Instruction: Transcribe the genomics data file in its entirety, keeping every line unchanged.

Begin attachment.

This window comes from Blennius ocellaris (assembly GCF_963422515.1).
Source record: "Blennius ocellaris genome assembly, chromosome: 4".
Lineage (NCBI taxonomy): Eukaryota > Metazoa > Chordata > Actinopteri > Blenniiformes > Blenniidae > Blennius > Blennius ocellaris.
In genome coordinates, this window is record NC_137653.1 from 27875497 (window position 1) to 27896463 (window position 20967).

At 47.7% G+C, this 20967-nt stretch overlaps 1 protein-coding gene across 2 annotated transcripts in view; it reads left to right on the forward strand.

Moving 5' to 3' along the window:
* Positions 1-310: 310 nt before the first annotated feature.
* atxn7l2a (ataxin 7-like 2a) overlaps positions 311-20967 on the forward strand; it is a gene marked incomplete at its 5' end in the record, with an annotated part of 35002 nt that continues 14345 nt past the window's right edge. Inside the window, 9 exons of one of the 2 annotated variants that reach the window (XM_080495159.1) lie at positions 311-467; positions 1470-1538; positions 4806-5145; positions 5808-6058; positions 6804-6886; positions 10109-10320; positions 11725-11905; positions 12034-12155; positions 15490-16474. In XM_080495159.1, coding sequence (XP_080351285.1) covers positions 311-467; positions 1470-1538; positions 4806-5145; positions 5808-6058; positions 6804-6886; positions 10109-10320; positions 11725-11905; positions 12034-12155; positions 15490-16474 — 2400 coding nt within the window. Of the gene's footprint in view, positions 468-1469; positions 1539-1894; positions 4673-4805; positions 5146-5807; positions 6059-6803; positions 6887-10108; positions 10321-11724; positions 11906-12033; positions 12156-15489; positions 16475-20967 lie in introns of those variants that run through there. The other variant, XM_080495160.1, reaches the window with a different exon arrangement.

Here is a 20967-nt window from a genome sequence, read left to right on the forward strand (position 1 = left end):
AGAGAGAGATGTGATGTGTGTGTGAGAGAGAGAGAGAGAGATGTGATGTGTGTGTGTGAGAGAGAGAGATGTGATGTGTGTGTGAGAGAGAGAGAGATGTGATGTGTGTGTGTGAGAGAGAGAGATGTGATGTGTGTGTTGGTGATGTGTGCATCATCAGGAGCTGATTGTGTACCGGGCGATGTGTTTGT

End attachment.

This window comes from Blennius ocellaris (assembly GCF_963422515.1).
Source record: "Blennius ocellaris genome assembly, chromosome: 4".
Lineage (NCBI taxonomy): Eukaryota > Metazoa > Chordata > Actinopteri > Blenniiformes > Blenniidae > Blennius > Blennius ocellaris.
In genome coordinates, this window is record NC_137653.1 from 27875497 (window position 1) to 27896463 (window position 20967).

At 47.7% G+C, this 20967-nt stretch overlaps 1 protein-coding gene across 2 annotated transcripts in view; it reads left to right on the forward strand.

Moving 5' to 3' along the window:
* Positions 1-310: 310 nt before the first annotated feature.
* atxn7l2a (ataxin 7-like 2a) overlaps positions 311-20967 on the forward strand; it is a gene marked incomplete at its 5' end in the record, with an annotated part of 35002 nt that continues 14345 nt past the window's right edge. Inside the window, 9 exons of one of the 2 annotated variants that reach the window (XM_080495159.1) lie at positions 311-467; positions 1470-1538; positions 4806-5145; positions 5808-6058; positions 6804-6886; positions 10109-10320; positions 11725-11905; positions 12034-12155; positions 15490-16474. In XM_080495159.1, coding sequence (XP_080351285.1) covers positions 311-467; positions 1470-1538; positions 4806-5145; positions 5808-6058; positions 6804-6886; positions 10109-10320; positions 11725-11905; positions 12034-12155; positions 15490-16474 — 2400 coding nt within the window. Of the gene's footprint in view, positions 468-1469; positions 1539-1894; positions 4673-4805; positions 5146-5807; positions 6059-6803; positions 6887-10108; positions 10321-11724; positions 11906-12033; positions 12156-15489; positions 16475-20967 lie in introns of those variants that run through there. The other variant, XM_080495160.1, reaches the window with a different exon arrangement.

Here is a 20967-nt window from a genome sequence, read left to right on the forward strand (position 1 = left end):
AGAGAGAGATGTGATGTGTGTGTGAGAGAGAGAGAGAGAGATGTGATGTGTGTGTGTGAGAGAGAGAGATGTGATGTGTGTGTGAGAGAGAGAGAGATGTGATGTGTGTGTGTGAGAGAGAGAGATGTGATGTGTGTGTTGGTGATGTGTGCATCATCAGGAGCTGATTGTGTACCGGGCGATGTGTTTGT